I had the opportunity this week to have a chat with Barbara Harris, the coordinator of the aptly named Hope Garden in Ottawa that grows food for the homeless.
Hope Garden is a project of The Shepherds of Good Hope that is the largest not-for-profit organization dedicated to the needs of the homeless and impoverished in the city of Ottawa. It was founded 30 years ago, and today, serves over 1600 people every day. Some people look for a hot meal from the soup kitchen, others seek clothing, some come for groceries, while others are looking for a friendly ear to listen. Over 500 people sleep in one of their eight facilities across Ottawa every night. Of the 400 or so volunteers at the Shepherds about 20 are involved in Hope Garden.
I compared notes with Barbara on many of the features of the community gardens that we are involved in. Barbara has been the coordinator for many years and has maintained very detailed records.
Hope Garden is located in the City of Ottawa Kilborn Allotment Gardens in the Alta Vista area in Ottawa. The City provides six plots and storage free of charge – an in-ground water system is one of the most important attributes of the site. Other donors of materials include Greely Sand and Gravel (soil and mushroom compost), Lee Valley Tools (drip irrigation system and its annual installation), Greta’s Organic Gardens (vegetable seedlings) and Newfound Recruiting (spreading soil amendments in the fall).
The total area used for growing vegetables is over 7,000 square feet. In 2015 the total harvest was 7,091 pounds (the peak year was 2012 with 8,688 pounds). In 2015 the main crops were cabbage (2,127 pounds), carrots (1,486 pounds), tomatoes (916 pounds), lettuce (746 pounds), beans (473 pounds), onions (353 pounds) and celery (286 pounds). Several different herbs are also grown.
All of the food raised in Hope Garden goes directly to the Soup Kitchen (hence the emphasis on cabbages and carrots) at the Shepherds. Garden volunteers are not allowed to take part of the harvest for their own use however many of the volunteers have their own nearby allotment plot.
The twenty or so volunteers contributed 2129 hours of volunteer labour in 2015. This number has been relatively constant over the last four years. As in most organizations a relatively small number of volunteers contribute a disproportionate share of the hours. Twenty per cent of the volunteers contribute nearly sixty per cent of the hours. We were in agreement that one of the key requirements of a successful project is having access to ‘a guy with a pick-up truck’!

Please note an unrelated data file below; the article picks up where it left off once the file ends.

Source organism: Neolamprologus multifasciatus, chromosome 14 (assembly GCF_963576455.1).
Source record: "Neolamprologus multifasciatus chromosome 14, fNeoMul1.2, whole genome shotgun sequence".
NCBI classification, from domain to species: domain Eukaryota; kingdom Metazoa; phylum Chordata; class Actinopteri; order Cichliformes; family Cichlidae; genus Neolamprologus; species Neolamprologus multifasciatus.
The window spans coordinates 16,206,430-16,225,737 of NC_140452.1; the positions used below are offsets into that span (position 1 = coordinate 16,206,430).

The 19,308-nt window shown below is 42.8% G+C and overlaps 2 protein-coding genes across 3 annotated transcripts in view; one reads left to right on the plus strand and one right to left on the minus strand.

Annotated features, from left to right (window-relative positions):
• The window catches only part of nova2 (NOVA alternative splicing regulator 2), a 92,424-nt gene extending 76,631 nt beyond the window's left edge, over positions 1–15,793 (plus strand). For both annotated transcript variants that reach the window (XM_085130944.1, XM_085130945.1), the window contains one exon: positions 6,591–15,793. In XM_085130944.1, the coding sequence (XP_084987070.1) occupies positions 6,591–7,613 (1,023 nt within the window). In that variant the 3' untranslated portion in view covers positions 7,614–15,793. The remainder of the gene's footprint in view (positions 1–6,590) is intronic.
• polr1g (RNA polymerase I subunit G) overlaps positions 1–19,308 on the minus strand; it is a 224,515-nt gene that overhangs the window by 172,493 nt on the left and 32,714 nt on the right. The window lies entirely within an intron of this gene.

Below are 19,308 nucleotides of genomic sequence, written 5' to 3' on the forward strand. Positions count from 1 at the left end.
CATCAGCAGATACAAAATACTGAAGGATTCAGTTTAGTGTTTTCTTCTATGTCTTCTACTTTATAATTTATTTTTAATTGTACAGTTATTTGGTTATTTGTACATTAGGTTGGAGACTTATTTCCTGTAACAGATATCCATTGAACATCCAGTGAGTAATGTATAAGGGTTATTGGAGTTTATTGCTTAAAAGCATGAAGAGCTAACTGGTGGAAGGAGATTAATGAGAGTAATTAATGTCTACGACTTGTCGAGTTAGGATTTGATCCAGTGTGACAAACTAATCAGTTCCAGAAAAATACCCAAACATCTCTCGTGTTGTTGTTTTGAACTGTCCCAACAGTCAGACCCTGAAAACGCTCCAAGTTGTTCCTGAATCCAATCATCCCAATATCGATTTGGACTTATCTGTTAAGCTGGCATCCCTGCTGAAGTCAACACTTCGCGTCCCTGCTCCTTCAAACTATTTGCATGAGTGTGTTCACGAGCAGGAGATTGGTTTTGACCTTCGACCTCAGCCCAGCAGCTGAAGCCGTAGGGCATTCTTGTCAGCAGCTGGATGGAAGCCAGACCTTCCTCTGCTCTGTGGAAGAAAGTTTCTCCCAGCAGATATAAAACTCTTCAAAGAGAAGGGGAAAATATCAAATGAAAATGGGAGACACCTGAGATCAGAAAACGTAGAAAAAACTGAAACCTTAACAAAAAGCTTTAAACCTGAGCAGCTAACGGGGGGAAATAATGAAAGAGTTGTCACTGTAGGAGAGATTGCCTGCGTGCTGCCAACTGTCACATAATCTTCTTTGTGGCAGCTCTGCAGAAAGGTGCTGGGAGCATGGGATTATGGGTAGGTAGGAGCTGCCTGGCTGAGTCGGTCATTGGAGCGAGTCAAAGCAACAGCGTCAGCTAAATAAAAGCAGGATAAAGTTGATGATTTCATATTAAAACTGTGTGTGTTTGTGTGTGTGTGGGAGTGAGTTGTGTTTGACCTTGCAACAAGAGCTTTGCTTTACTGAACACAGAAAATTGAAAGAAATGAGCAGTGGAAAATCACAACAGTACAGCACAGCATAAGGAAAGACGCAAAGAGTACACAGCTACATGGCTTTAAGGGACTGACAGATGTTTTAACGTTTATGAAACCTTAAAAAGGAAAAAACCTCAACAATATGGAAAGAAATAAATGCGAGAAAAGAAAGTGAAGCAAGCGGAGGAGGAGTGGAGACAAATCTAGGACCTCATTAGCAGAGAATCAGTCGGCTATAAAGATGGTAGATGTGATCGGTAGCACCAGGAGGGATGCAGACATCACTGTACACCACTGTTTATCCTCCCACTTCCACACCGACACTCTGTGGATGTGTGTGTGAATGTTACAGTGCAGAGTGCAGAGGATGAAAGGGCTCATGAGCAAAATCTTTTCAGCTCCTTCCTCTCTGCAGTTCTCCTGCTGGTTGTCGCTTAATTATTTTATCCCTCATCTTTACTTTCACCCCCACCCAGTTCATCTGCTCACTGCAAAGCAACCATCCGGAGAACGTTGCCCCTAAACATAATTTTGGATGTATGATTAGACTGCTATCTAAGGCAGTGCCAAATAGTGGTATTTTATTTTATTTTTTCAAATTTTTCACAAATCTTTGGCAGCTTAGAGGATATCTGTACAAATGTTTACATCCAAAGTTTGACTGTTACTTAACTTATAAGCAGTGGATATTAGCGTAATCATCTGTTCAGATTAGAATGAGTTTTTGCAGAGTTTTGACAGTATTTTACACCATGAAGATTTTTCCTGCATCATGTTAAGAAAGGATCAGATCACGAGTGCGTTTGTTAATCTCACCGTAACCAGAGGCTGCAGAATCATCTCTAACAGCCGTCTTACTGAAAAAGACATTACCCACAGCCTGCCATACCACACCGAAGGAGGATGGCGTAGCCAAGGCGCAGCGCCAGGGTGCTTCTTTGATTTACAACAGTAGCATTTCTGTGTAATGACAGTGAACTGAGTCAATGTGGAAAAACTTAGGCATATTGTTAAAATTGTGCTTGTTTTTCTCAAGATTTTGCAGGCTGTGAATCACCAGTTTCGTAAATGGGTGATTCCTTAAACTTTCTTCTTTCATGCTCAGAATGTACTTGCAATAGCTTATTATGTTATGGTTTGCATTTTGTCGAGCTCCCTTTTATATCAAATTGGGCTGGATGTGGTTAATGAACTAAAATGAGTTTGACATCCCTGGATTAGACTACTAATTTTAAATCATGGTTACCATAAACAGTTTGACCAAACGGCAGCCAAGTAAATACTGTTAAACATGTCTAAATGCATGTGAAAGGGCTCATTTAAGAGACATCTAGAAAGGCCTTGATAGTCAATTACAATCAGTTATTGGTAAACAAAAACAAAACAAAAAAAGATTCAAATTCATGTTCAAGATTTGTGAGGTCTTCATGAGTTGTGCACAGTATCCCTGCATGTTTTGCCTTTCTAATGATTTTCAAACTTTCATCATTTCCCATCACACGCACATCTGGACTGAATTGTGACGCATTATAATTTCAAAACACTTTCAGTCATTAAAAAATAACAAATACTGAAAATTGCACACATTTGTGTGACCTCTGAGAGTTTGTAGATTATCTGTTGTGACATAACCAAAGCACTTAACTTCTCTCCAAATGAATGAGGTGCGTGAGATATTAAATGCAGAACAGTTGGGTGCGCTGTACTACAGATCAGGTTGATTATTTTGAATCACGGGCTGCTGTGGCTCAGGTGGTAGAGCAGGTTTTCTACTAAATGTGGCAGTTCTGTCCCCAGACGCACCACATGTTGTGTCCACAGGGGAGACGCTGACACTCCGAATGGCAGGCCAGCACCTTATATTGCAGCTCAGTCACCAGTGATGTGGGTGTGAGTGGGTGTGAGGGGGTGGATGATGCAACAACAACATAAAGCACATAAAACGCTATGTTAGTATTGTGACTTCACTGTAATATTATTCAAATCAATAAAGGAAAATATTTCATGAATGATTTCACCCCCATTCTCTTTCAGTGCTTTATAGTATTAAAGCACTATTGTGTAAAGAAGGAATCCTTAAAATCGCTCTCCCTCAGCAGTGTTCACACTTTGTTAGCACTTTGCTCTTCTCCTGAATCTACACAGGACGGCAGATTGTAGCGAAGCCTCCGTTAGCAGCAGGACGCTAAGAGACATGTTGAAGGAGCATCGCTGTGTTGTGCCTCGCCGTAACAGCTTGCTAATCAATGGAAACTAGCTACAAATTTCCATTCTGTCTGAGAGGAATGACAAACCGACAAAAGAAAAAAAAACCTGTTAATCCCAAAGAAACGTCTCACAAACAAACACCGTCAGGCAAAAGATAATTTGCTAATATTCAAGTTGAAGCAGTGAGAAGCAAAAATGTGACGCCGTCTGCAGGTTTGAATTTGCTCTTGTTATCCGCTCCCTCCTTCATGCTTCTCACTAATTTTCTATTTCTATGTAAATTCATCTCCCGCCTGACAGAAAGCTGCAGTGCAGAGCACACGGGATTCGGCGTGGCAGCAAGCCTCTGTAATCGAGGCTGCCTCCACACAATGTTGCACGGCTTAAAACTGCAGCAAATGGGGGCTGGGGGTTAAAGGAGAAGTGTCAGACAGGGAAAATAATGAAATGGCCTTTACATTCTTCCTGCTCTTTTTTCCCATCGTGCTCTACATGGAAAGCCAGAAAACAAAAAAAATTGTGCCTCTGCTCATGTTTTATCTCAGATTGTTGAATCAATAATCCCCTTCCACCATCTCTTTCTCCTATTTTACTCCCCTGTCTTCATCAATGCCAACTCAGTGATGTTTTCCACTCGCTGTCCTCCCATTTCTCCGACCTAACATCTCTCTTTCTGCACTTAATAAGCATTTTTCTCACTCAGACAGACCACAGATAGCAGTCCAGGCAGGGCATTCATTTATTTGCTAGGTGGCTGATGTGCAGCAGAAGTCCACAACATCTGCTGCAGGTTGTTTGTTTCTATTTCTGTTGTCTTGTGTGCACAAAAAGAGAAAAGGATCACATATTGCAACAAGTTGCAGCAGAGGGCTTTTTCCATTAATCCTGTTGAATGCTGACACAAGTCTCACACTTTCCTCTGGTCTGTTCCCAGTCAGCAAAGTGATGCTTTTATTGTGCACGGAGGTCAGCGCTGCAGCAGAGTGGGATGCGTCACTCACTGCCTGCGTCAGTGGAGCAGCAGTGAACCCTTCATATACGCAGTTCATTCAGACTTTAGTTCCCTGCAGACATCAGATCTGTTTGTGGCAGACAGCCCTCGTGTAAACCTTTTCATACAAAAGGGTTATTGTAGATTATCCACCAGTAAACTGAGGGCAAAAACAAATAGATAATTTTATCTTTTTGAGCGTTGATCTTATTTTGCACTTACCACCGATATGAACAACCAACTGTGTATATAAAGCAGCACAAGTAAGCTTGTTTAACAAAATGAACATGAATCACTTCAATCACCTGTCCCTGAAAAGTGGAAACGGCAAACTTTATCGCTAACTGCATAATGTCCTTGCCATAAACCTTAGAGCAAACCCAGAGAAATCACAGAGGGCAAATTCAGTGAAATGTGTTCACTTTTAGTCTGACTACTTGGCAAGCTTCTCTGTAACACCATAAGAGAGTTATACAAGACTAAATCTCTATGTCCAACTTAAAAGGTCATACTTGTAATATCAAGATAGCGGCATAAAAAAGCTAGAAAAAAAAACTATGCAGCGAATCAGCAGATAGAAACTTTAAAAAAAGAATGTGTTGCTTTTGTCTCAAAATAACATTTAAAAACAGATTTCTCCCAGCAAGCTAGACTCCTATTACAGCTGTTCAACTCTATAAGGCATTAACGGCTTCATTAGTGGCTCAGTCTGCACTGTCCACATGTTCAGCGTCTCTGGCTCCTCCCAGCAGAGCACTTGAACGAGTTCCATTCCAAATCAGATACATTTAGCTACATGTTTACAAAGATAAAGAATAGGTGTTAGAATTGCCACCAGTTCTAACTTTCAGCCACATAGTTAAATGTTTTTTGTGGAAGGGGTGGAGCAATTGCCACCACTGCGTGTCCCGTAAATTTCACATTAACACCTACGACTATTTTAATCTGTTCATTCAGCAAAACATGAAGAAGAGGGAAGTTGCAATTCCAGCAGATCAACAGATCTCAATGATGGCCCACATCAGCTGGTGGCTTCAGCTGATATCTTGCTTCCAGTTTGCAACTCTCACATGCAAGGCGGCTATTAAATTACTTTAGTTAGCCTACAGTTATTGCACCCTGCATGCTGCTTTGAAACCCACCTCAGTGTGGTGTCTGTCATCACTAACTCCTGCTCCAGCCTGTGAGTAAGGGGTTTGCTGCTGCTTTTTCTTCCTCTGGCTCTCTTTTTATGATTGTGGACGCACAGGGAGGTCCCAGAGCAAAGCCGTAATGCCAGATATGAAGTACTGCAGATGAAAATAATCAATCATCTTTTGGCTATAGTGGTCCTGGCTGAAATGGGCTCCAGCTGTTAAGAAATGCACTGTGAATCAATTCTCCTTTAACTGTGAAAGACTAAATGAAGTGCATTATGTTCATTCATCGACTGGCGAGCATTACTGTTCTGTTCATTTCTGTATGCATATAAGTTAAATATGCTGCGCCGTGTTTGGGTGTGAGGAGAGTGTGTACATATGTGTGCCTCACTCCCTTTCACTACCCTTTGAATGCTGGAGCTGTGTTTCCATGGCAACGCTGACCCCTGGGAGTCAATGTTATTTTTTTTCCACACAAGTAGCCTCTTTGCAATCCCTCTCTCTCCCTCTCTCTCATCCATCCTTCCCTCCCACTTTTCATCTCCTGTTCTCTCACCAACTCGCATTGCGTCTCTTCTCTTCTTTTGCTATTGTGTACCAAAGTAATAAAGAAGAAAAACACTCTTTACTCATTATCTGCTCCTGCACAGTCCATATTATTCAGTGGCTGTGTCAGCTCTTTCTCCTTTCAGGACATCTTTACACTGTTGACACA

In order to get a handle on the value of the value of all this labour Barbara went to the Farmers’ Market at Lansdowne Park at the end of August and collected data on the prices charged by organic farmers for the produce that they were selling for each of the different vegetables and herbs grown in Hope Garden. After doing all of the multiplication and addition the final value arrived at for the 7,091 pounds of produce was $26,909.
The goal is to have at least two people working most mornings with the majority of the work being done on Saturdays. Planting and harvesting is done collaboratively – responsibility for ongoing weeding is allocated to individual volunteers with each volunteer being responsible for three or four of the 76 beds.
Education, communication and celebration are very important components of Hope Garden. Mentoring and instruction is given to beginning gardeners and they were very fortunate for the last few years to have the leadership of a retired instructor from the Algonquin College Horticulture Program. Monthly meetings take place at the garden in addition to three or four informational bulletins that are issued every week through the gardening season. An annual lunch is held in February and a Harvest Celebration Meeting in October. Although not held in 2015, a mid-August Hope Garden Party has been held for many years with live music, donated food, pot luck contributions and various media in attendance.
Barbara emphasized the importance of ensuring that volunteers are valued and ensuring that people have fun as they contribute their labour. From my many observations of Hope Garden when I had an allotment garden nearby was the commitment of the volunteers, the satisfaction of learning and contributing, and the enjoyment of connecting with like-minded people.